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Spokane, Washington  Est. May 19, 1883
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Even after the blast, well, they’re still having one

Stan and Donna Canter stand in their grotto garden. The net above the pond protects the  koi from predators. Pat Munts photo (Pat Munts photo / The Spokesman-Review)
Stan and Donna Canter stand in their grotto garden. The net above the pond protects the koi from predators. Pat Munts photo (Pat Munts photo / The Spokesman-Review)
Pat Munts

Dynamite isn’t your usual garden building tool. Unless you live on top of a basalt cliff and want to be closer to the view.

That’s all Stan and Donna Canter wanted to do at their home north of Wandermere. What they ended up with was a tropical paradise in the middle of the pines and dry grass meadows of a former cattle ranch. It’s no wonder they won the August Garden of the Month from the Inland Empire Gardeners.

“The house was too far back from the edge of the cliff to see our meadow,” said Donna. The cliff was just going to have to move. They brought in a blasting crew and carved out a huge hole in the cliff in front of the house. It was then that they discovered that the jumble of rock left from the blasting created an opportunity for a tropical paradise. “It was kind of like Jurassic Park,” said Donna.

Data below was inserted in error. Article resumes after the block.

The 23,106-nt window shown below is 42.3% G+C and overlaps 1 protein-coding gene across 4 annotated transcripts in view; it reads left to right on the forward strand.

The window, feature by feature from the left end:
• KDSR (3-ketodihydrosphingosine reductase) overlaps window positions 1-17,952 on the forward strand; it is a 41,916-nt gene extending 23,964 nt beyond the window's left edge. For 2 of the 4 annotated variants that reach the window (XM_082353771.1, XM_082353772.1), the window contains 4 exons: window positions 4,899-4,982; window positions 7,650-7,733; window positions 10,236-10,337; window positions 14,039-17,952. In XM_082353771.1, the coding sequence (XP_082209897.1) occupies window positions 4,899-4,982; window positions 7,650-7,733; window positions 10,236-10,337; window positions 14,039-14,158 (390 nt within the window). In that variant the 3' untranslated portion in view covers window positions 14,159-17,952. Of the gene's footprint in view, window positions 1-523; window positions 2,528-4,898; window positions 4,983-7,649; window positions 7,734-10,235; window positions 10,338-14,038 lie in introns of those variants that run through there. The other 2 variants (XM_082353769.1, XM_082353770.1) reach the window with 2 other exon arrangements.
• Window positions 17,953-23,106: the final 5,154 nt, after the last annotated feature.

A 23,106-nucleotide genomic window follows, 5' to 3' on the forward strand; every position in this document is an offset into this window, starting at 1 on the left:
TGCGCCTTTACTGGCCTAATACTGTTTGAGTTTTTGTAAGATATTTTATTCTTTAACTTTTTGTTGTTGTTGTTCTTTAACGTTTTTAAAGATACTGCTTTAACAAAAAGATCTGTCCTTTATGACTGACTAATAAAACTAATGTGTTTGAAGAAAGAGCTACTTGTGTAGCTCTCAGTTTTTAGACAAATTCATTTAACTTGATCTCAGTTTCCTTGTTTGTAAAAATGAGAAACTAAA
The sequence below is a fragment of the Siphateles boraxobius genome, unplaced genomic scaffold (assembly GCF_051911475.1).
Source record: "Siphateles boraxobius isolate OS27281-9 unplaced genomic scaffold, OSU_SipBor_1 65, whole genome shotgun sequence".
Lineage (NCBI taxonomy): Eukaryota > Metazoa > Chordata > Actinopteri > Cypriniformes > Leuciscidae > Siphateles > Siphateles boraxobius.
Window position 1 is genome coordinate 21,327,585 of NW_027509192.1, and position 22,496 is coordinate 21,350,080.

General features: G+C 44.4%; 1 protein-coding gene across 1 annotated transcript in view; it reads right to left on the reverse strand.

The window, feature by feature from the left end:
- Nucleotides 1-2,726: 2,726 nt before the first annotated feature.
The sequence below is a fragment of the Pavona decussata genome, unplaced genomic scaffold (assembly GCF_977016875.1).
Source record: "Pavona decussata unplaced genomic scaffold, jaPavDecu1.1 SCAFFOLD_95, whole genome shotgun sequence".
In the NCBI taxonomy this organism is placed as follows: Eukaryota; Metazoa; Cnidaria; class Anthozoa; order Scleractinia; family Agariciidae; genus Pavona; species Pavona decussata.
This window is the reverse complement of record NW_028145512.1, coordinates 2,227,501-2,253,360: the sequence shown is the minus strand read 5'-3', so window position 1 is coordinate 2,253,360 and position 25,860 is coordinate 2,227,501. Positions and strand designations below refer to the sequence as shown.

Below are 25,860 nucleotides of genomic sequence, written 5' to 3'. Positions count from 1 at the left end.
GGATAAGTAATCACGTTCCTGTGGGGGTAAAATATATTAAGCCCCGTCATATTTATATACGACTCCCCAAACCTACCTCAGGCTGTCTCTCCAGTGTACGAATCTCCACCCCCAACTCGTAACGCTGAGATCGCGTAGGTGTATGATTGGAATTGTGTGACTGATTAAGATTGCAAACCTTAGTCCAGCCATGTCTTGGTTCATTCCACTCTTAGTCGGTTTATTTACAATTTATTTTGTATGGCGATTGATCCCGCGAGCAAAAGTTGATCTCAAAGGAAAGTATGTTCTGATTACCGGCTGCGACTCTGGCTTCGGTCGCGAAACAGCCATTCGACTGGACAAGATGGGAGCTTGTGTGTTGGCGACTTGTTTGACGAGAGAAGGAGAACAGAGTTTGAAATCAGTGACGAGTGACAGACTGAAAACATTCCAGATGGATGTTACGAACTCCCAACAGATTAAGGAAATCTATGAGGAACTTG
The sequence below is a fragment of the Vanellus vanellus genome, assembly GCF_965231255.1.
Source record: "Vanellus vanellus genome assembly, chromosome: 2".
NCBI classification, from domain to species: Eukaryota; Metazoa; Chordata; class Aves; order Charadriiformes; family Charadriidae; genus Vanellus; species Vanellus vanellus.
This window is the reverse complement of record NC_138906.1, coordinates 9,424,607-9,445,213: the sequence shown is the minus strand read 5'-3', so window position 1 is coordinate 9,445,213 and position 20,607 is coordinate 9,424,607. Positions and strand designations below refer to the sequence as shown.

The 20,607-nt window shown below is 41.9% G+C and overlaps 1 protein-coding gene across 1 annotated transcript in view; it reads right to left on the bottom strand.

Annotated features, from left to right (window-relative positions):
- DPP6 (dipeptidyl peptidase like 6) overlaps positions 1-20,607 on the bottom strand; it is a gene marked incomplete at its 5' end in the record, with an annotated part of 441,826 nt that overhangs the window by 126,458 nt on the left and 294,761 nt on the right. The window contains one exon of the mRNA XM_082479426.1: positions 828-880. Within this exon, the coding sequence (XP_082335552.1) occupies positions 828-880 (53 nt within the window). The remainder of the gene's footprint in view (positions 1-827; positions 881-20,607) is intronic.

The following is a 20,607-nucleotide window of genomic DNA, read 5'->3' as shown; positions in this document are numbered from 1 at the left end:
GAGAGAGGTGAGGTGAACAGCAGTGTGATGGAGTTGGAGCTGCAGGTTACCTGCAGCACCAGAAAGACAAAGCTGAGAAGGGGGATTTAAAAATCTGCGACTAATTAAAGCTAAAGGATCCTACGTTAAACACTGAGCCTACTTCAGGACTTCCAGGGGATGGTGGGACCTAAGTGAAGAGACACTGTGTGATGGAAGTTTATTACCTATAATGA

Big rocks call for bold garden features and plants to frame them. The basalt had shattered into columns of slightly rounded boulders geologists call pillow basalts, so it took on an aged look quickly. The Canters created a pond at the bottom of the grotto and stocked it with koi.

A pile of rocks on the west side of the pond was reworked into a waterfall and a rockery. The rock to the east side of the pond where the soil was thin was reworked into an alpine garden. Stan built decks that hang down over the pond from the house, perfect for watching the large, colorful koi that circle looking for a handout. “We had to put in a net over the pond to keep the osprey and herons out,” said Stan. “They ate the biggest ones first.”

Because the grotto garden faces south, all this rock sitting in the sun created a microclimate that expanded the types of plants the Canters could grow. In the pockets in the rockery above the pond Donna planted bold grasses, perennials and evergreens and ground covers that cascade down the rocks. All took advantage of the heat to reach legendary heights.

Around the pond, they planted cannas, zebra grass, castor bean and some USDA Zone 6 evergreens. Under the corner of the deck and a huge Nishiki willow, they created a sitting area to appreciate the garden and pond.

But wait, there’s more. Back up on top of the basalt cliff, they created a large patio and cabana for entertaining. The bar shed has a green roof of sedums and other drought tolerant plants. Perfect for their daughter’s wedding earlier this summer.

Their entry garden of mixed evergreens, deciduous shrubs, grasses and perennials make the walk to the front door more of a meander through a rocky meadow. Off the patio the Canters put in a large vegetable garden that was overflowing with the late summer’s bounty.

And the meadow view that started it all? Several deer were wandering through below us as we talked.

Pat Munts is a Master Gardener who has gardened the same acre in Spokane Valley for 30 years. She can be reached by e-mail at pat@
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